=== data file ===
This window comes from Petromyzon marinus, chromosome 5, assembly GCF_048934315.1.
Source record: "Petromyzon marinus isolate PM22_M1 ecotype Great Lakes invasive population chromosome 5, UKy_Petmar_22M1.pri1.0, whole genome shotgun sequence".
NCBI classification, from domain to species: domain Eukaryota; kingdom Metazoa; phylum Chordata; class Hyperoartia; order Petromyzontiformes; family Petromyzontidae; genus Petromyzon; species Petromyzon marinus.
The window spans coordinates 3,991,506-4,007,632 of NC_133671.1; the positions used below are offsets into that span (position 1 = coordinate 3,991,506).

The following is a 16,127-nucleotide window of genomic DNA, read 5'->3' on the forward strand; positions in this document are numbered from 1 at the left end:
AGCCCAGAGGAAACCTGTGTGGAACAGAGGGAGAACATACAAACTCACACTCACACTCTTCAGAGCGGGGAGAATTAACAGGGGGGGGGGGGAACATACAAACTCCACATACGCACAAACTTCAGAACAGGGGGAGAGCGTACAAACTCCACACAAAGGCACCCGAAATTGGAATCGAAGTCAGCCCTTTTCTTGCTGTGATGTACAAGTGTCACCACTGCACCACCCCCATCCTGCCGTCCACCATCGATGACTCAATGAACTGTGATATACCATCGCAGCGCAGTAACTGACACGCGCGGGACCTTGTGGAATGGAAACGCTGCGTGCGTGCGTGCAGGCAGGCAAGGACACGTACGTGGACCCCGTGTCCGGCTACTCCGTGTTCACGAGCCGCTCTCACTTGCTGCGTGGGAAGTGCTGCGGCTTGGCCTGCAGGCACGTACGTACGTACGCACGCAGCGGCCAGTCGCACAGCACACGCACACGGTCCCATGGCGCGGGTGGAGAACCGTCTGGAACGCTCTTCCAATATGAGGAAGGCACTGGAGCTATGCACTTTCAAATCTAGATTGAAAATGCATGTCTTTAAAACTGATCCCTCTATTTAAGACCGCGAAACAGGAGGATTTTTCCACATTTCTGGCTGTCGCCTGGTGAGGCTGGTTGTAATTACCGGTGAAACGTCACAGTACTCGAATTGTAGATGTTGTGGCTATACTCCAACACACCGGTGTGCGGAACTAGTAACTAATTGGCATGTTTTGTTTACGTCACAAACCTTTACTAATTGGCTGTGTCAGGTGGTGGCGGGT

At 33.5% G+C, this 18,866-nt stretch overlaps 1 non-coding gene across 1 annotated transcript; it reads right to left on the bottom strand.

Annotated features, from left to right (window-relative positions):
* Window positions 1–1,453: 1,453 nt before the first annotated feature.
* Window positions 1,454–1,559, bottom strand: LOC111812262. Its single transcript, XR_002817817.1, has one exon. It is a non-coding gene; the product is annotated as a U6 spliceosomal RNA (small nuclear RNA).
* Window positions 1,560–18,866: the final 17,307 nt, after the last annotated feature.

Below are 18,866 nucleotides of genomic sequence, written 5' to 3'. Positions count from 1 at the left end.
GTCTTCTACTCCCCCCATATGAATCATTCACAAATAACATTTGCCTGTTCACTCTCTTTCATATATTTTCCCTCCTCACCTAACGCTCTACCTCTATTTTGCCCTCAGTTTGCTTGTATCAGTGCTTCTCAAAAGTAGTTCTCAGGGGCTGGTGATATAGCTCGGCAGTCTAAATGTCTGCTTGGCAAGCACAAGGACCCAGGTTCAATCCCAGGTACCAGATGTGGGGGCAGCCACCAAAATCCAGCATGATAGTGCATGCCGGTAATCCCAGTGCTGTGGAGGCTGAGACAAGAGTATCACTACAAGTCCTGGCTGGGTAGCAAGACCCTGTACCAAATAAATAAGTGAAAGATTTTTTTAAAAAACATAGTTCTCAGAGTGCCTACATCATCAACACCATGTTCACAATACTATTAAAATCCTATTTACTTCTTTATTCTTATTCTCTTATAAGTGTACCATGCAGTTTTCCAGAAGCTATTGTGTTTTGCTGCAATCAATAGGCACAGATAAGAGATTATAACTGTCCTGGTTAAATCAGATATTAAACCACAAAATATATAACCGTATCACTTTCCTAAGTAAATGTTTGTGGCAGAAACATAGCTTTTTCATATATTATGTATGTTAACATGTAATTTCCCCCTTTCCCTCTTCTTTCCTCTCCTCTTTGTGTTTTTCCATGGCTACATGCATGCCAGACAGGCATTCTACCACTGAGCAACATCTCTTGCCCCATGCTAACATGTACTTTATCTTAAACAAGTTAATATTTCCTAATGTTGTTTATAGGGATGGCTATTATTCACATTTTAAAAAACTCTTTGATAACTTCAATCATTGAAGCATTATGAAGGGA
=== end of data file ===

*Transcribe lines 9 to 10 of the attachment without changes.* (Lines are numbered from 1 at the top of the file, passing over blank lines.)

* Window positions 1–1,453: 1,453 nt before the first annotated feature.
* Window positions 1,454–1,559, bottom strand: LOC111812262. Its single transcript, XR_002817817.1, has one exon. It is a non-coding gene; the product is annotated as a U6 spliceosomal RNA (small nuclear RNA).